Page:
Despite a general consensus that the bill should be signed into law no matter the level of its inadequacies so that it would be fine-tuned while  in operation, this government has found one excuse after another not pass it.


 If it is not signed into law there are indications that tempers might rise among the Niger Delta residents or militants that are feeling surcharged that the petroleum industry governance bill that has been passed by the national assembly to the president for assent will not see the light of day after all.


This may therefore resort in some aggrieved militants using the issue as the reason to start attacking oil facilities to draw the attention of the government to their displeasure over the matter. If this is allowed to happen in these days that the price of crude is hovering around $70 per barrel and above, the consequences would be colossal.


The feeling across the region is that the government is not interested in signing the bill because the present structure in oil and gas industry, especially the Nigerian National Petroleum Corporation (NNPC), which favours the president and his cronies.


Some industry operators are citing the recent promotions carried out in the NNPC in which some young men from the president’s region are put in sensitive and juicy positions to the detriment of their more experienced seniors who are from the southern part of the country.  Such exercise they say may not have been possible without it being based on merit if the PIGB that was intended to restructure and reform the NNPC has been signed into law by the president.


The recent observation by the NNPC is an indication that the government may not sign the bill. This is because the NNPC must accept the contents of the bill before the president would assent to it. The Nigerian National Petroleum Corporation (NNPC) has picked several holes in the bill. According to the corporation the provision in the PIGB that the NNPC should be split up would be resisted by the oil worker trade unions unless it was communicated properly.


 Maikanti Baru, group managing director of NNPC highlighted the issues and urged that they should be clarified when he spoke on emerging issues and concerns in respect of PIGB at a conference organised by National Associate of Energy Correspondents of Nigeria in Lagos.


Maikanti Baru who was represented by Roland  Ewubare, group general manager, National Petroleum Investment and Management  Services ( NAPISM) said the issue of divestment of 40 percent of Nigeria Petroleum  Company shares to the Nigerian Stock Exchange, needs clarity on the process of divestment and the steps should be clearly  provided for in the law.


The corporation wants to know if the shares are going to be sold to Nigerian public or foreign portfolio investors. This it says is not stated in the law.


There is no clarity regarding the nature of NNPC  liability  to be transferred  to the Liability  Management  Company  NPLMC, asides the outstanding  pension obligations  of the Department  of Petroleum  Resources. The bill, it says does not provide adequate clarity on type and nature of liability to be inherited and the process for the settlement of such liability.


He said adequate clarity should be provided on funding of NPAMC and the newly created NPLMC.


The NNPC boss advocated that the NPAMC should to be structured in the form of an agency rather than a company with limited role in the administration of production sharing contract assets. He said similar institutions across the world are structured as agencies for example Petition Norway.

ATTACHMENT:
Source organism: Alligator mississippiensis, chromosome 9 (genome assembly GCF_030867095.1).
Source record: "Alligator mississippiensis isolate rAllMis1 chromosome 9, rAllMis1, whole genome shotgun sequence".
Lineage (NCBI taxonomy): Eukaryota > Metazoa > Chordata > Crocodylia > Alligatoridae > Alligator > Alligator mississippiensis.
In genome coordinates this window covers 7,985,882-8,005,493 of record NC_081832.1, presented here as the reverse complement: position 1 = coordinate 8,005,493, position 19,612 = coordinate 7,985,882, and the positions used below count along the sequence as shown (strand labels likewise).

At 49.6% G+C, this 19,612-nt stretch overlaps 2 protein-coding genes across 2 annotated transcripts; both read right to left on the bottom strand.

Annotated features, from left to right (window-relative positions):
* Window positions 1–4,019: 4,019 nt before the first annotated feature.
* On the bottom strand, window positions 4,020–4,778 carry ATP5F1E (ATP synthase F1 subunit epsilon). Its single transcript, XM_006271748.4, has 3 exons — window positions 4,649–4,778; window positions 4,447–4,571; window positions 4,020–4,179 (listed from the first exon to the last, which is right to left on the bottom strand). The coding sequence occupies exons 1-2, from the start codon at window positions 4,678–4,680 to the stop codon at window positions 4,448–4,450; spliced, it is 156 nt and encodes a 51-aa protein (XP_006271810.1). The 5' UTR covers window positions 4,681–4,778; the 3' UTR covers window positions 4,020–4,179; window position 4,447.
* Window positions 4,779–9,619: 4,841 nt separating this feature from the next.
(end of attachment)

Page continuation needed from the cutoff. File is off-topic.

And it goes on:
“The issuance of well-defined contract terms to the executive director may address this issue,” he said.


All these observations according to some industry source are tacit indication that president Muhammadu Buhari administration may not sign into law the PIGB.


Already, analysts are of the view that Nigeria is about to miss out on another opportunity to put in place some well-defined regulatory laws in the oil sector as time is running out for the passage of the Petroleum Industry Bills (PIB).



At the moment, there is a frosty relationship between the National Assembly and the Presidency. This is likely to make it difficult for the bills to be passed. If they are not before the end of the tenure of the current administration, all the work done on them so far would have been wasted and the next government will have to start afresh on the bills.


The proposal for a new legal regulatory framework for the oil sector has been stuck in the Legislative arm of the Federal Government since 2008 and the continued delay in giving Executive life to the bills is said to have cost the country over $20 billion a year in new investments.


However, Nigeria is expected to dominate the oil and gas sector in Africa in the next seven years with her Capital Expenditure (CapEx) outlook projected at $17.3 billion. At the current exchange rate, this will amount to some N6.21 trillion.


GlobalData, a leading data and analytics company says in sub-Saharan Africa, Nigeria will be leading with 10 planned oil and gas projects expected to start operations between 2018 and 2025.



Among companies, Eni SpA, Royal Dutch Shell Plc, and Total SA have the highest level of spending on planned projects with $7.2 billion, and $5.6 billion and $3.4 billion respectively. The highest level of spending on early-stage announced projects is by Shell, Exxon Mobil, and Eni with $15.5 billion, $12.9 billion, and $6.9 billion spent on CapEx, respectively.


This expectation could be stalled if Nigeria’s oil and gas region decides to disrupt production activities in protest against the seeming jig-saw puzzle over the petroleum industry bills.